“Those communities are invisible, as far as the census is concerned.”
When Canadian Prime Minister Justin Trudeau’s Liberal Party swept into power last month, it faced a number of pressing issues: a slowing economy, a refugee crisis, a controversial trade deal. But just weeks after winning, the new majority announced something that might have struck observers as fairly minor: the mandatory long-form census is coming back.1 It may seem like an unlikely cause, but the census has been a flashpoint since Prime Minister Stephen Harper announced in 2010 that the longer form would no longer be required.2
On this week’s episode of our podcast What’s The Point, FiveThirtyEight’s Ben Casselman recounts the harrowing journey of the Canadian long-form census and explains why the way governments collect information matters so much. Census data isn’t just used to create cool maps and charts — it’s at the heart of decisions about infrastructure funding, government services, electoral districts, and all sorts of matters that affect both the public and private sectors.
To listen, stream or download the full episode above, and find a partial transcript and video below.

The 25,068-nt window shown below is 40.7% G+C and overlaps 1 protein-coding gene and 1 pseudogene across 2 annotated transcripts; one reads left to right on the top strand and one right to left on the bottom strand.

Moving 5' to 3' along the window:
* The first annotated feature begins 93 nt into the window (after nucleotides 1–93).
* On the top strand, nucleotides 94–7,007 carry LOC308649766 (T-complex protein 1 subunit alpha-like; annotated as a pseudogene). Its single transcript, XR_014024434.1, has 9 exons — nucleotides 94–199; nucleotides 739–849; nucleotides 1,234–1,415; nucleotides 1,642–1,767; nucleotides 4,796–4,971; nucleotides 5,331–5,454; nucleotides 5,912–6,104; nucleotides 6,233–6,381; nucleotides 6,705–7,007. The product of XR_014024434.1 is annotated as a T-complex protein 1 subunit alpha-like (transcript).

Also this week, a Significant Digit about office snacks and U.S. productivity.
What’s census data good for, anyway?
Ben Casselman: Census data gets used in all sorts of practical ways. It gets used at the federal level down to the local level to determine how to allocate resources, how to target programs, to evaluate programs, and to figure out where the communities of need are. Planning studies use census data to find out how many cars go through an intersection and if they need a traffic light, or more parking or housing. It gets used by the private sector. Businesses use it to identify business opportunities, to identify potential customers and where they are headed.
Jody Avirgan: [Since Canada eliminated the more detailed census form] are there examples of tangible services that were lost because of the loss of this information?
Casselman: I think what we expected to see was that there could be longer-term erosion, assuming that this policy had remained in place. One of the fundamental challenges here is that we don’t know what we don’t know. We use the household survey data, make the best assumptions we can make, fill in the gaps, and hope that we did a good job of that. One of the core purposes of a national census is that it ends up being a benchmark against which we can judge all of the other smaller surveys, both public and private sector. And those are used in all sorts of different ways.
Slipping through the survey cracks.
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